From The Straits Times    |

Photo: Selena Gomez/Facebook 

Recently, 26-year-old pop star Selena Gomez had been reportedly seeking mental health treatment at a US facility after going through an “emotional breakdown.”

Selena was hospitalised twice in the past few weeks for a low white blood cell count. The star has lupus, a chronic autoimmune disease that causes the body’s immune system to be hyperactive and attack normal healthy tissues. According to Dr Belmont, a professor of medicine at NYU Langone Health. People with chronic illnesses like lupus, are more likely to become depressed and anxious because no one likes that feeling. In fact, The John Hopkins Lupus Centre, found that one-third of patients with lupus show symptoms of depression and anxiety.


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During the second hospital stay, Selena had a panic attack brought on by anxiety and depression.

The news comes just weeks after the “Wolves” singer took to Instagram on Sept 24 to announce that she’ll be unplugging from social media. She wrote: “Mood lol (I was looking at myself in the mirror -like an i****t!) Update: taking a social media break. Again. As much as I am grateful for the voice that social media gives each of us, I am equally grateful to be able to step back and live my life present to the moment I have been given. Kindness and encouragement only for a bit! Just remember- negative comments can hurt anybody’s feelings. Obvi.”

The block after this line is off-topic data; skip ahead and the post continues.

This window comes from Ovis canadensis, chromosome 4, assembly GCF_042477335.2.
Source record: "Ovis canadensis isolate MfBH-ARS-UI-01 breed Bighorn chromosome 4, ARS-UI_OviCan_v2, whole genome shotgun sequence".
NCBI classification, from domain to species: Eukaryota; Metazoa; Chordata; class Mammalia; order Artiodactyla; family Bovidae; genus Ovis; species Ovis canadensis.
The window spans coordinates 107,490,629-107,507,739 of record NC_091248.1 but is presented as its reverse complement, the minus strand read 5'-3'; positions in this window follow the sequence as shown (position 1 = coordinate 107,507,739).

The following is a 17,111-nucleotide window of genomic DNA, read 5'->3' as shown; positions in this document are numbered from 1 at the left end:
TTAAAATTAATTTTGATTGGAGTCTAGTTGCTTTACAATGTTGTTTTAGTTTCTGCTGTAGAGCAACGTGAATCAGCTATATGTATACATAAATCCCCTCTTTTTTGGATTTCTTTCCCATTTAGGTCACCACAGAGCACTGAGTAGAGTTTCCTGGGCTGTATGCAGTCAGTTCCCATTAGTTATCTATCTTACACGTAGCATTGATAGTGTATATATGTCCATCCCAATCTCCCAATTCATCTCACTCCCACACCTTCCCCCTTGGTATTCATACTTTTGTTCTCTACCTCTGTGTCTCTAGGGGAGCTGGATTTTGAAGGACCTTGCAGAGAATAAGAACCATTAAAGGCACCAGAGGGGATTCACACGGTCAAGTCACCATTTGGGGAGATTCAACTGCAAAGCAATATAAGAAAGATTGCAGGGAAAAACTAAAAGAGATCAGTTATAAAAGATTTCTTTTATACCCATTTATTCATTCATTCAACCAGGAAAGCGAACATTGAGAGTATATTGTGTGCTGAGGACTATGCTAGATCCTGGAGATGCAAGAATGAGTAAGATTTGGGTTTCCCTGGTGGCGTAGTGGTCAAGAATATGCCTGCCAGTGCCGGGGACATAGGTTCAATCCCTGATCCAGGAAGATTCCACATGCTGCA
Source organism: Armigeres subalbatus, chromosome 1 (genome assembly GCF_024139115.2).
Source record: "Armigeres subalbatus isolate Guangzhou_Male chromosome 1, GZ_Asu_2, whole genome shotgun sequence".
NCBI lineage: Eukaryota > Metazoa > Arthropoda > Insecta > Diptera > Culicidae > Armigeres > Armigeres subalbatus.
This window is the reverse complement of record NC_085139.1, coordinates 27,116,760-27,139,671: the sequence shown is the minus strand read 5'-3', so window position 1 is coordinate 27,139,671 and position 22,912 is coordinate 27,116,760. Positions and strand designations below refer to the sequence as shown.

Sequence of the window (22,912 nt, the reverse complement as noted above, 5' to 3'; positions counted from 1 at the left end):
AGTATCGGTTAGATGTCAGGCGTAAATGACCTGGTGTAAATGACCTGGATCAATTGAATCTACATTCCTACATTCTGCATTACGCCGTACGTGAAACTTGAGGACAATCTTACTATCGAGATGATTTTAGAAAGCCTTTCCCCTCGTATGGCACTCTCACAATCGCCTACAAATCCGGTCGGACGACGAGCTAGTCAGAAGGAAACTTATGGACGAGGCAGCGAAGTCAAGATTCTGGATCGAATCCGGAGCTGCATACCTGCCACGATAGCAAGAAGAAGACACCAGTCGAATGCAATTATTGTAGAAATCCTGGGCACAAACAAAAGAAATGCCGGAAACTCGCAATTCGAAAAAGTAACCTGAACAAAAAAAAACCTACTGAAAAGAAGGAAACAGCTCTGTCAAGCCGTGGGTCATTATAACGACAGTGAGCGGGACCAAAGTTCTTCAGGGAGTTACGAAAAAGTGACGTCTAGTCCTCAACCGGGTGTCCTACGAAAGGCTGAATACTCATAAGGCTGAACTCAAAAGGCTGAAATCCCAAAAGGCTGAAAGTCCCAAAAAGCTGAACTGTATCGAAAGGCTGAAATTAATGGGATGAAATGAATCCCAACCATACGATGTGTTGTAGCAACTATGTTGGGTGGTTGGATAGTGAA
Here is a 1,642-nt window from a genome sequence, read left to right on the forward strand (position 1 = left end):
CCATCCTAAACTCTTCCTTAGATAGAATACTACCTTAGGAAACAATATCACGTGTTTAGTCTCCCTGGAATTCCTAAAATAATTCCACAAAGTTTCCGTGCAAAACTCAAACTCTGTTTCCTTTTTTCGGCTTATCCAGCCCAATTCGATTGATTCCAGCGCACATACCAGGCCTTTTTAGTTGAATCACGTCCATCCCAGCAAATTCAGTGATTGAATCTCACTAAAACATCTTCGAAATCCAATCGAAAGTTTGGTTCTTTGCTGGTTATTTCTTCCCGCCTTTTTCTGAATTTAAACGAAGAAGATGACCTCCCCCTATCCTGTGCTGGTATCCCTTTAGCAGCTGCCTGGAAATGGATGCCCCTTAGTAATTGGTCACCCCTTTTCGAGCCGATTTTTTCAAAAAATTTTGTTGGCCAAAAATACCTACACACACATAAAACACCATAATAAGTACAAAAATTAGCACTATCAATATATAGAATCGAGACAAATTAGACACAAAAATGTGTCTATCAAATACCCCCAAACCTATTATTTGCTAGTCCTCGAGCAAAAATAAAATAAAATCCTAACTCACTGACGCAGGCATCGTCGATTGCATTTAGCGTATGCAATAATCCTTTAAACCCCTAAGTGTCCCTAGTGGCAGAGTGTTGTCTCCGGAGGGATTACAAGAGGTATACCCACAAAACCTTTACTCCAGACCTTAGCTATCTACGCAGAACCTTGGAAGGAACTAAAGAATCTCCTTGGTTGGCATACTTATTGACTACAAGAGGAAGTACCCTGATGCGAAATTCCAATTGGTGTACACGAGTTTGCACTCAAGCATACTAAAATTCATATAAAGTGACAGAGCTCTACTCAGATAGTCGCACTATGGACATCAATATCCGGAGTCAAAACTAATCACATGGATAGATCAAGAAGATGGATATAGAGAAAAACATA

In addition to taking a step back from the media limelight, Selena is also taking charge of her health by undergoing dialectical behaviour treatment at the mental facility in Arizona. The treatment incorporates mindfulness and communication, amongst other things, to help people cope.

Selena may be a celebrity, but millions of people worldwide go through similar struggles with mental health. In Singapore alone, about 10 per cent of the population suffers from anxiety and depressive disorders. Out of this, 0.9 per cent suffer from generalized Generalised Anxiety Disorder (GAD).


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Seeing Selena talk so candidly about her anxiety is so important because it helps to normalise mental health and break the unfortunate stigma that often times obfuscates the struggle of so many with mental health issues. The former Disney star’s message is loud and clear – anxiety can affect anyone and everyone – and there’s no shame in admitting to it and more importantly getting help for it. Here’s what you need to know about anxiety.


More than just the feeling of fear

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It’s normal to experience emotions like anxiety and fear when faced with day-to-day stresses or problems. However, when these emotions become persistent, excessive and irrational, they may interfere with the way a person leads his or her life, ability to work, and ability to cope with the demands of life or relationships. When this happens, anxiety becomes a disorder.


Anxiety can manifest in various forms

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If an individual has anxiety, he or she could suffer from the following conditions: